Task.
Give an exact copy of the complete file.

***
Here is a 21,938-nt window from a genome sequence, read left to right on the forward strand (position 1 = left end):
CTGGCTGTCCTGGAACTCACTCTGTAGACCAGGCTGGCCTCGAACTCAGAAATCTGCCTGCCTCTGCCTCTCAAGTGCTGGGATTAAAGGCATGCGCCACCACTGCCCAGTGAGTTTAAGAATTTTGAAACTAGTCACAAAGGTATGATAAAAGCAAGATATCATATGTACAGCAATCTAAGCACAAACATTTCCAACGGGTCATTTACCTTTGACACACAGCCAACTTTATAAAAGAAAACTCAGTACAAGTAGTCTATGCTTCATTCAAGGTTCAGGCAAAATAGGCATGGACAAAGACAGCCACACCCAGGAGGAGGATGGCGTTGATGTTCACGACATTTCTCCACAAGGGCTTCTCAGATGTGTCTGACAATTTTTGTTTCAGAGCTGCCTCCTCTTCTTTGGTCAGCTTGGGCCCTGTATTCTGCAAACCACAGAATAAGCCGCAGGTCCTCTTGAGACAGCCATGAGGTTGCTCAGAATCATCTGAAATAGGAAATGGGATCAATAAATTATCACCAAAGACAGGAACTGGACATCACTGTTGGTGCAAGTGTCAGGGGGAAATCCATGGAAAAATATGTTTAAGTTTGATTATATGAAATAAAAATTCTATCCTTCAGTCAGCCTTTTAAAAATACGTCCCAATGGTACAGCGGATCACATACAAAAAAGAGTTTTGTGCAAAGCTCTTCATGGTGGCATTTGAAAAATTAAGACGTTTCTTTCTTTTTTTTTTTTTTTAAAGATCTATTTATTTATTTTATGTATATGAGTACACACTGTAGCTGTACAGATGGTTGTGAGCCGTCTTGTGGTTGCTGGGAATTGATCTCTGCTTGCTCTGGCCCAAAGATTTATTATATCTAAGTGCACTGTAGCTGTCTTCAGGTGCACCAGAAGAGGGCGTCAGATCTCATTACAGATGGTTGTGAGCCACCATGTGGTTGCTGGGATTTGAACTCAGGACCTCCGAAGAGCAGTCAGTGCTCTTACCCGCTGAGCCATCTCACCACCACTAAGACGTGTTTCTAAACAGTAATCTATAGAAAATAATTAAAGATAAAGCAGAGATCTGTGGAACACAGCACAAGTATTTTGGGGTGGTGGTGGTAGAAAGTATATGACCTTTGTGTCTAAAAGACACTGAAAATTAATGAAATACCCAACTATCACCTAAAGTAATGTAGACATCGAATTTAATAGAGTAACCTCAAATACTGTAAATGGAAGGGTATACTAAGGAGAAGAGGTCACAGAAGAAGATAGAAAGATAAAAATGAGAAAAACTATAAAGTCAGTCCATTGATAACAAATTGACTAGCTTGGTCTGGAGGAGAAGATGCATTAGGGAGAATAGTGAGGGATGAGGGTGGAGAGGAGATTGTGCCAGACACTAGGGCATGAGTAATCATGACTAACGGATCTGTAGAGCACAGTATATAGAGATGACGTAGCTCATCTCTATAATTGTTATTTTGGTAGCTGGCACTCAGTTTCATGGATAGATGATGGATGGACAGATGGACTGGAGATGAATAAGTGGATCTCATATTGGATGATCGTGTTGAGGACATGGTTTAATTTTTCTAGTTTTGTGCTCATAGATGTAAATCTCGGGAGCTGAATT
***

Here is a 21,938-nt window from a genome sequence, read left to right on the forward strand (position 1 = left end):
CTGGCTGTCCTGGAACTCACTCTGTAGACCAGGCTGGCCTCGAACTCAGAAATCTGCCTGCCTCTGCCTCTCAAGTGCTGGGATTAAAGGCATGCGCCACCACTGCCCAGTGAGTTTAAGAATTTTGAAACTAGTCACAAAGGTATGATAAAAGCAAGATATCATATGTACAGCAATCTAAGCACAAACATTTCCAACGGGTCATTTACCTTTGACACACAGCCAACTTTATAAAAGAAAACTCAGTACAAGTAGTCTATGCTTCATTCAAGGTTCAGGCAAAATAGGCATGGACAAAGACAGCCACACCCAGGAGGAGGATGGCGTTGATGTTCACGACATTTCTCCACAAGGGCTTCTCAGATGTGTCTGACAATTTTTGTTTCAGAGCTGCCTCCTCTTCTTTGGTCAGCTTGGGCCCTGTATTCTGCAAACCACAGAATAAGCCGCAGGTCCTCTTGAGACAGCCATGAGGTTGCTCAGAATCATCTGAAATAGGAAATGGGATCAATAAATTATCACCAAAGACAGGAACTGGACATCACTGTTGGTGCAAGTGTCAGGGGGAAATCCATGGAAAAATATGTTTAAGTTTGATTATATGAAATAAAAATTCTATCCTTCAGTCAGCCTTTTAAAAATACGTCCCAATGGTACAGCGGATCACATACAAAAAAGAGTTTTGTGCAAAGCTCTTCATGGTGGCATTTGAAAAATTAAGACGTTTCTTTCTTTTTTTTTTTTTTTAAAGATCTATTTATTTATTTTATGTATATGAGTACACACTGTAGCTGTACAGATGGTTGTGAGCCGTCTTGTGGTTGCTGGGAATTGATCTCTGCTTGCTCTGGCCCAAAGATTTATTATATCTAAGTGCACTGTAGCTGTCTTCAGGTGCACCAGAAGAGGGCGTCAGATCTCATTACAGATGGTTGTGAGCCACCATGTGGTTGCTGGGATTTGAACTCAGGACCTCCGAAGAGCAGTCAGTGCTCTTACCCGCTGAGCCATCTCACCACCACTAAGACGTGTTTCTAAACAGTAATCTATAGAAAATAATTAAAGATAAAGCAGAGATCTGTGGAACACAGCACAAGTATTTTGGGGTGGTGGTGGTAGAAAGTATATGACCTTTGTGTCTAAAAGACACTGAAAATTAATGAAATACCCAACTATCACCTAAAGTAATGTAGACATCGAATTTAATAGAGTAACCTCAAATACTGTAAATGGAAGGGTATACTAAGGAGAAGAGGTCACAGAAGAAGATAGAAAGATAAAAATGAGAAAAACTATAAAGTCAGTCCATTGATAACAAATTGACTAGCTTGGTCTGGAGGAGAAGATGCATTAGGGAGAATAGTGAGGGATGAGGGTGGAGAGGAGATTGTGCCAGACACTAGGGCATGAGTAATCATGACTAACGGATCTGTAGAGCACAGTATATAGAGATGACGTAGCTCATCTCTATAATTGTTATTTTGGTAGCTGGCACTCAGTTTCATGGATAGATGATGGATGGACAGATGGACTGGAGATGAATAAGTGGATCTCATATTGGATGATCGTGTTGAGGACATGGTTTAATTTTTCTAGTTTTGTGCTCATAGATGTAAATCTCGGGAGCTGAATT